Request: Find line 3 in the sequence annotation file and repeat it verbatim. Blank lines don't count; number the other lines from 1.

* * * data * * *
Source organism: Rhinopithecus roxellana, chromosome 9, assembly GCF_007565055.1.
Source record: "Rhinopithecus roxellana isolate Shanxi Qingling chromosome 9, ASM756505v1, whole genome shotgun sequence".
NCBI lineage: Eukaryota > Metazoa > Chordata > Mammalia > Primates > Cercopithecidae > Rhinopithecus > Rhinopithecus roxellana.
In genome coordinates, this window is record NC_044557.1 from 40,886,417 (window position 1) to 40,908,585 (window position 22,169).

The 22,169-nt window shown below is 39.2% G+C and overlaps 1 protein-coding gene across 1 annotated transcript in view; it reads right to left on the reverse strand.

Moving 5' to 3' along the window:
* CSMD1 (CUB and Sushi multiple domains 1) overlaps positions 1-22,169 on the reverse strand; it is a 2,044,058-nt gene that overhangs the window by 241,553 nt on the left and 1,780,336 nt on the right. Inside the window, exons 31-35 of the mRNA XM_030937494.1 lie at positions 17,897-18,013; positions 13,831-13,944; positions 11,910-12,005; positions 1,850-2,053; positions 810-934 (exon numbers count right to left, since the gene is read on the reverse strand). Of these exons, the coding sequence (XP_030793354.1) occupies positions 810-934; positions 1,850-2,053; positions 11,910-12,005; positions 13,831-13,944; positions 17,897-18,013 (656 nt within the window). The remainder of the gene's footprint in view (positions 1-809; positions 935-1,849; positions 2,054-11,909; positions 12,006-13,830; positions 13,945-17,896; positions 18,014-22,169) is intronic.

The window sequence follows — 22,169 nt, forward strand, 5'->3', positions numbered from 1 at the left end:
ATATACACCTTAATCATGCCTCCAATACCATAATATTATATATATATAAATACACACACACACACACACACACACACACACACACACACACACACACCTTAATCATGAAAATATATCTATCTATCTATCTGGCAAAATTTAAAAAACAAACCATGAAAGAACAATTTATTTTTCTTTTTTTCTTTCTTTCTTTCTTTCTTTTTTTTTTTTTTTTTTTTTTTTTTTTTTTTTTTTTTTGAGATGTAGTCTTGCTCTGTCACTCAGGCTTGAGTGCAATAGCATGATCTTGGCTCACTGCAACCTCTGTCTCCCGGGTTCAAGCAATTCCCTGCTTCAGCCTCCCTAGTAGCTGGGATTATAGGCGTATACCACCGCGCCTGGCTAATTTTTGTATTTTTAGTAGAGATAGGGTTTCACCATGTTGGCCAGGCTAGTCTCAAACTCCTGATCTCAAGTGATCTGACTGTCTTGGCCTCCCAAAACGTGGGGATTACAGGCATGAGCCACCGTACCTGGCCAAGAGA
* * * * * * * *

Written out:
NCBI lineage: Eukaryota > Metazoa > Chordata > Mammalia > Primates > Cercopithecidae > Rhinopithecus > Rhinopithecus roxellana.